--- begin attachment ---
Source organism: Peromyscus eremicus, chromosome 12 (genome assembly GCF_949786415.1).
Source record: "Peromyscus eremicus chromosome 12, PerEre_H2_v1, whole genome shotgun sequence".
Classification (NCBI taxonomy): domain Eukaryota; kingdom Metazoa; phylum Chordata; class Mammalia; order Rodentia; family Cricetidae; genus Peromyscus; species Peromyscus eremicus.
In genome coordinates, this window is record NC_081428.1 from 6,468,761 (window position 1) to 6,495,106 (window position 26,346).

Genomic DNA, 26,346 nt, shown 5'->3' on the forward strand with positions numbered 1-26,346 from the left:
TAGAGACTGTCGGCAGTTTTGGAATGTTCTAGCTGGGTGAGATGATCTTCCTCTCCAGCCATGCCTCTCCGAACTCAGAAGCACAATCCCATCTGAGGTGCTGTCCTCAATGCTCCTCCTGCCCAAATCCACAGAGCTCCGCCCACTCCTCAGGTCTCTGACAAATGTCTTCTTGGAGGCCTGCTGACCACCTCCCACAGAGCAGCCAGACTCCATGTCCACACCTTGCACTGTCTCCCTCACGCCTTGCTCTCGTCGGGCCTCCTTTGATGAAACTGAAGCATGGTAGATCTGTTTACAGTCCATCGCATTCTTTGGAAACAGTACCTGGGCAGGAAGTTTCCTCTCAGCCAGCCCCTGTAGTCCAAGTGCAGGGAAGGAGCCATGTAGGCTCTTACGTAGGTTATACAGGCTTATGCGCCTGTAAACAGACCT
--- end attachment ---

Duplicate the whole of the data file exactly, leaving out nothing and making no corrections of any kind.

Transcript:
Source organism: Peromyscus eremicus, chromosome 12 (genome assembly GCF_949786415.1).
Source record: "Peromyscus eremicus chromosome 12, PerEre_H2_v1, whole genome shotgun sequence".
Classification (NCBI taxonomy): domain Eukaryota; kingdom Metazoa; phylum Chordata; class Mammalia; order Rodentia; family Cricetidae; genus Peromyscus; species Peromyscus eremicus.
In genome coordinates, this window is record NC_081428.1 from 6,468,761 (window position 1) to 6,495,106 (window position 26,346).

Genomic DNA, 26,346 nt, shown 5'->3' on the forward strand with positions numbered 1-26,346 from the left:
TAGAGACTGTCGGCAGTTTTGGAATGTTCTAGCTGGGTGAGATGATCTTCCTCTCCAGCCATGCCTCTCCGAACTCAGAAGCACAATCCCATCTGAGGTGCTGTCCTCAATGCTCCTCCTGCCCAAATCCACAGAGCTCCGCCCACTCCTCAGGTCTCTGACAAATGTCTTCTTGGAGGCCTGCTGACCACCTCCCACAGAGCAGCCAGACTCCATGTCCACACCTTGCACTGTCTCCCTCACGCCTTGCTCTCGTCGGGCCTCCTTTGATGAAACTGAAGCATGGTAGATCTGTTTACAGTCCATCGCATTCTTTGGAAACAGTACCTGGGCAGGAAGTTTCCTCTCAGCCAGCCCCTGTAGTCCAAGTGCAGGGAAGGAGCCATGTAGGCTCTTACGTAGGTTATACAGGCTTATGCGCCTGTAAACAGACCT